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Author Topic: Flat felled seams  (Read 3047 times)
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Will Sturdy
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« Reply #15 on: June 29, 2012, 05:43 PM »

I believe you have correctly identified the seam on the WM.

Straight stitch in any type of seam creates a 'tear here' line in hard coated fabric. This will be more obvious in hard fabrics like PC-31 or mylar than softer fabrics.

Straight stitching does not elongate with the movement of the fabric like a triple step lap seam does, so it can create odd lumps in the sail. The extra layers of material concentrated in one strip also are no good for the sail shape. These effects are more obvious in softer fabrics than harder fabrics.

PC-31 is extremely fray resistant, so I would not worry about raw edges fraying. Cutting down on the width of seams so the stitches completely cover the seam and/or using a tape such as 1/4" seamstick or ATG 924 with a seam of the exact width of the tape will prevent the edges from lifting.

 Unless you value visual appeal over structure, lapped seams are the way to go.
« Last Edit: June 29, 2012, 05:44 PM by Will S » Logged
Ca Ike
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« Reply #16 on: June 29, 2012, 05:50 PM »

THe WM is done with Flat felled seams and when done right they can be just as strong or stronger than lapped seams.  Common mistake with flat felled seams is to use too short of a stitch length and thats what weakens them.  YOU want a length of 1/8 inch minimum when doing flat felled seams if strength is an issue.
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sugarbaker
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« Reply #17 on: June 29, 2012, 05:53 PM »

good to know.  I have never worried about my lapped seams and zigzag stitching (I'm partial to a serpentine stitch as well).  Mostly just looking to try something new.  I do value structural integrity, but also appreciate the visual appeal (I would be fooling myself if I said the look/finish didn't appeal to me).  My thoughts are that if the Widowmaker holds up, so would whatever I build (in theory).  It is my intent to give it a shot on one sail pattern (I've been playing around with a few straight seamed patterns that would lend themselves to the flat felled seam).  In the long run, I'm sure I'll prefer the straight forwardness of the lapped seam.  We'll see!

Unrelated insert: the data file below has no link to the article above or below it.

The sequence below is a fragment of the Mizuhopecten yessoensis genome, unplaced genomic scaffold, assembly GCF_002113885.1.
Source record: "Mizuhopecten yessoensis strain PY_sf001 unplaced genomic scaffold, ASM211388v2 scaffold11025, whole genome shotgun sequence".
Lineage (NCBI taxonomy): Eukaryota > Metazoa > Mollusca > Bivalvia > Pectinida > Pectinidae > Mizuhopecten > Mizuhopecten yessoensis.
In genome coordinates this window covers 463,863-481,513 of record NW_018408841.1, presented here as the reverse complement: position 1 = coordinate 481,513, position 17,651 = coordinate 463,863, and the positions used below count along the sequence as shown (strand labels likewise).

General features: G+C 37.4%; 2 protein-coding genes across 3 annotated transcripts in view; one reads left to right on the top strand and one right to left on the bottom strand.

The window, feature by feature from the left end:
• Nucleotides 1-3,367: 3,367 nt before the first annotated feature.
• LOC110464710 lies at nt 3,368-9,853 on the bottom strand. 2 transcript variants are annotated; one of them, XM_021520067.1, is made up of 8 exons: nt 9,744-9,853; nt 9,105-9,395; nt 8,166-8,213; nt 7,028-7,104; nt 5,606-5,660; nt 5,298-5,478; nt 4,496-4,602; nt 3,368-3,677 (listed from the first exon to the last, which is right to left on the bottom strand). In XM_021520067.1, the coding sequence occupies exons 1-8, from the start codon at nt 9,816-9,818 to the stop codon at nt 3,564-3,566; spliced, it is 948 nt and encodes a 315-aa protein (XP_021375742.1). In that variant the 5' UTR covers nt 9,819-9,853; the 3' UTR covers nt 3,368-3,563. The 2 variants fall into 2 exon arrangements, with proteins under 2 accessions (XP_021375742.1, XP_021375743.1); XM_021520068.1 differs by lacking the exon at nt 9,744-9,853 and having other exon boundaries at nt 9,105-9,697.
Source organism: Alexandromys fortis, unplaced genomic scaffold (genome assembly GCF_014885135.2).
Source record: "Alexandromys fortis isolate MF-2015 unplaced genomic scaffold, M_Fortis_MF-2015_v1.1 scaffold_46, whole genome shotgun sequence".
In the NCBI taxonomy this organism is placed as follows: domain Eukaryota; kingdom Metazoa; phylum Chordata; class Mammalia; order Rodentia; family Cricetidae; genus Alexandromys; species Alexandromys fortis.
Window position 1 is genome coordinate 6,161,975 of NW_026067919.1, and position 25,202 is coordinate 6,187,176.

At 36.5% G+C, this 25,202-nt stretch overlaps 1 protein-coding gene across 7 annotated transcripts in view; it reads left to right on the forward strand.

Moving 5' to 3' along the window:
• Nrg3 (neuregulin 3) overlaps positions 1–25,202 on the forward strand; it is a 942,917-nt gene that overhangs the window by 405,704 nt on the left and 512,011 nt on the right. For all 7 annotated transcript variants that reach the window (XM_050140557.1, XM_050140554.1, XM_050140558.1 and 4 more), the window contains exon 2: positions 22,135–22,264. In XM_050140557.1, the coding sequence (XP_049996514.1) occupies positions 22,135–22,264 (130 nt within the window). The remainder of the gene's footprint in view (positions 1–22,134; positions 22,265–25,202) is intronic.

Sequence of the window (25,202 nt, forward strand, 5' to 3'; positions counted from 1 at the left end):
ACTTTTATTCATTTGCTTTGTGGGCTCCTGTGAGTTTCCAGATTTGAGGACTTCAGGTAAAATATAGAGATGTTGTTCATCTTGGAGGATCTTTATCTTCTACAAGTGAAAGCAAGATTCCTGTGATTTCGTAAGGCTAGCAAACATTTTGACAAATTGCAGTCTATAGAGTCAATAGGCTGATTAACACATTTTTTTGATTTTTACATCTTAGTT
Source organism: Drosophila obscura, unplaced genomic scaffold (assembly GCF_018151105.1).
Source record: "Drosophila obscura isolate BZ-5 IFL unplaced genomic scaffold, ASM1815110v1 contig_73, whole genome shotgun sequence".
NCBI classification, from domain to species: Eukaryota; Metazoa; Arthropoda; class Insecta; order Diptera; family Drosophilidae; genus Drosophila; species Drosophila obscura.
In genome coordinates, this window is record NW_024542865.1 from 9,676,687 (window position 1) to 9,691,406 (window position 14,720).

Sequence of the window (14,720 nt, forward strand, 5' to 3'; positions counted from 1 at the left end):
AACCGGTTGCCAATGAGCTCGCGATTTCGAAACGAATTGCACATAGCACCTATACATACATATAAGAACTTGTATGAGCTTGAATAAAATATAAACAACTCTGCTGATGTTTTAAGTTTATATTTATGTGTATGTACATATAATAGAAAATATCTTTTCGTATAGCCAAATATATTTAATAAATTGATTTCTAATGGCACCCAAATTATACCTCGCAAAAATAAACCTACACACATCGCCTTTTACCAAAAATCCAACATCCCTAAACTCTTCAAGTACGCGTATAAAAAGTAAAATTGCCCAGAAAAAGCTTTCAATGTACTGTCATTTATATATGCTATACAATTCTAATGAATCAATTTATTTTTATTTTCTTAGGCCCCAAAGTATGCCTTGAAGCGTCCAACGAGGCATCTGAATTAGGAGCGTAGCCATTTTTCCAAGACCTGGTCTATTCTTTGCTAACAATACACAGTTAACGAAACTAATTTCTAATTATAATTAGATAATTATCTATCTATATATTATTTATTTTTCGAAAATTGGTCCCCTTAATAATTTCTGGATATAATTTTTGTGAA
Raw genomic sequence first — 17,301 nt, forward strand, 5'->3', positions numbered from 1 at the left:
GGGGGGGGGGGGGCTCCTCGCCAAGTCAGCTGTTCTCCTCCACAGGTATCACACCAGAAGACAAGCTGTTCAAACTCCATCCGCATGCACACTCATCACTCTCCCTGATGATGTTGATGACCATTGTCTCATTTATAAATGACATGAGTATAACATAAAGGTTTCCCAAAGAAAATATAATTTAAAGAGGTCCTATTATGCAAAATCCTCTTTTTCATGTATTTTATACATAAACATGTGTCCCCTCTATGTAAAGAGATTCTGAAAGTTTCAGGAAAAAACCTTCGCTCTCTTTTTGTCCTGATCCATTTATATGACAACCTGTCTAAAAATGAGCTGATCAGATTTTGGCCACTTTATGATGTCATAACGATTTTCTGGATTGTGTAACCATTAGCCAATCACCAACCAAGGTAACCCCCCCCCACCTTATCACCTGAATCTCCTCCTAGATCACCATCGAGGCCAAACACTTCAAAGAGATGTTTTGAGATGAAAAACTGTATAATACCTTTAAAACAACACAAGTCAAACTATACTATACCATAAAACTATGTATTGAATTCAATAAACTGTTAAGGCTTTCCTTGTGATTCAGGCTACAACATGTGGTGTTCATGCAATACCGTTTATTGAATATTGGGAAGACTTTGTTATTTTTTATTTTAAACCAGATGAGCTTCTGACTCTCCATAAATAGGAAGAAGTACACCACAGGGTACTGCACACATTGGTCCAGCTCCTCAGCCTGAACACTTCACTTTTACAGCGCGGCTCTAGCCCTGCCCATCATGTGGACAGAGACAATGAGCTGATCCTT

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Ca Ike
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« Reply #18 on: June 29, 2012, 06:09 PM »

YEa just remember when dealing with plastic cloth (nylon, poly, mylar) the closer the needle holes the weaker the cloth will be when using a straight stitch or single step zig zag.  ITs the perforated paper syndrome.
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mikenchico
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« Reply #19 on: June 29, 2012, 07:15 PM »

A flat fell seam is said to be the strongest seam when talking about regular woven fabrics. On our hard coated thin sail fabrics the number of seams/holes may make a difference but we really shouldn't be breaking or cutting any of the threads when sewing so do we really weaken the fabric?  No doubt a taped seam with sewing is the strongest for PC31 & 9460 or Nylon & C3 Sailtape since the tape alone is enough for most of the seams on a kite, the triple step zig zag just adds another level of security and assures there won't be any issues with creep.

But I am always impressed by a well done flat fell seam. The Skyburner Delta Drive with its half width flat fell seams is a true work of art & craftsmanship.

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tpatter
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« Reply #20 on: June 29, 2012, 09:57 PM »

TNT is done with flat felled seams and a straight stitch from what I can tell.  It is gorgeous and I haven't heard of failed seams.

It this one of those things that is theoretically weaker, but practically no different?

Thanks,
Tom
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6 kite tom
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